Author + information
- John A. Ambrose, MD⁎ ( )( and )
- Cyrus F. Buhari, DO, MS
- ↵⁎Reprint requests and correspondence:
Dr. John A. Ambrose, Chief of Cardiology, UCSF Fresno, 2823 Fresno Street, 5th Floor, Fresno, California 93721
- after wire insertion
- percutaneous coronary intervention
- ST-segment elevation myocardial infarction
Observation has frequently been the foundation for some of the most important research in medicine. New findings based on properly designed studies with well-established statistical methods can influence patient care. When an observational study reports a new finding from a properly designed trial, there are at least 3 fundamental questions that should be asked to assess its significance: 1) What is its mechanism? 2) What is the relationship to the end point (i.e., cause and effect or just an association)? 3) Are the findings relevant?
In some situations, the answers are rather obvious. For example, thrombolytic therapy or primary percutaneous coronary intervention (PCI) for ST-segment elevation myocardial infarction (STEMI) can open occluded coronary arteries, limit infarct size, and significantly decrease mortality (1). In other instances, the answers can be less apparent. Patients with an elevated C-reactive protein in most studies are at increased risk for adverse events on follow-up independent of conventional risk. Is this an association (i.e., a marker of inflammation or of atherosclerotic burden) or could there be a casual relationship secondary to a direct effect of the molecule (2)?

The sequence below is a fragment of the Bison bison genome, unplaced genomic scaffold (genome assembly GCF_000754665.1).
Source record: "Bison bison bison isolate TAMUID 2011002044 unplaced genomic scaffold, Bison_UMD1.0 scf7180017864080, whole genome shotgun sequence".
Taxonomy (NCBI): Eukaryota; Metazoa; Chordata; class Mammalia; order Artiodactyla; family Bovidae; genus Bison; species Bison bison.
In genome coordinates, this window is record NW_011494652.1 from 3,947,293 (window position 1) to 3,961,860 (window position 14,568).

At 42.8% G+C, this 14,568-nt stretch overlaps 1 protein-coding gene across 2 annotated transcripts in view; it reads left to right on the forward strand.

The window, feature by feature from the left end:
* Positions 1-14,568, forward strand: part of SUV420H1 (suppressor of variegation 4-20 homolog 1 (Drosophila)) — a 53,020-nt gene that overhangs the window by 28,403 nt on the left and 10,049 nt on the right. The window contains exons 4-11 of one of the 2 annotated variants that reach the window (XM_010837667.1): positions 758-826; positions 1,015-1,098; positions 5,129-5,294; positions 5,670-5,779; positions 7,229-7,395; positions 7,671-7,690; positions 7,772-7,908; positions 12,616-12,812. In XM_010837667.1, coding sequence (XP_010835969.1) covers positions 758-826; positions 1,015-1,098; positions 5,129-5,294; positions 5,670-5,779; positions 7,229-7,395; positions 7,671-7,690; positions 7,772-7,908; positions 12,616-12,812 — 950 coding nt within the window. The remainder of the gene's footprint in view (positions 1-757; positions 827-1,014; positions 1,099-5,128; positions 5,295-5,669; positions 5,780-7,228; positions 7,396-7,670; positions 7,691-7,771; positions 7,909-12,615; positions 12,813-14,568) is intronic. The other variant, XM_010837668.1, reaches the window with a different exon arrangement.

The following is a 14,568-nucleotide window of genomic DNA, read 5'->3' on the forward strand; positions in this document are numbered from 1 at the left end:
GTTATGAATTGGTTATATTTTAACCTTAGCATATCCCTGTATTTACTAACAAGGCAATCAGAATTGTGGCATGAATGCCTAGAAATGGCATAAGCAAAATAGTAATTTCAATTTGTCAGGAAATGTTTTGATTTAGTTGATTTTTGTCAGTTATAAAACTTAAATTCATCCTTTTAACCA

In this issue of JACC: Cardiovascular Interventions, Valgimigli et al. (3) report on a pooled analysis from 2 glycoprotein inhibitor trials comparing tirofiban to abciximab for primary PCI in STEMI. The second, and larger of the 2 trials, the MULTISTRATEGY (Multicenter Evaluation of single High-Dose Bolus Tirofiban Versus Abciximab With Sirolimus-Eluting Stent or Bare-Metal Stent in Acute Myocardial Infarction Study), also had a second randomization comparing drug-eluting to bare-metal stenting (4). Persistent TIMI (Thrombolysis In Myocardial Infarction) flow grade 0 after wire insertion (AWI) was found to be a predictor of 30-day and 1-year mortality in patients who otherwise had a successful primary PCI (3). In a multivariate analysis correcting for several potential confounders, there was a 2- to 3-fold increase in mortality associated with persistent TIMI flow grade 0 AWI (an absolute 3.8% to 5.8% increase in mortality) despite 89% achieving TIMI flow grade 3 following PCI (an independent core laboratory adjudicated all angiograms). TIMI flow grade 0 AWI was a common phenomenon present in 266 (49%) of the 540 individuals who presented with baseline TIMI flow grade 0. The majority but not all of these patients were treated appropriately at discharge with class I medications.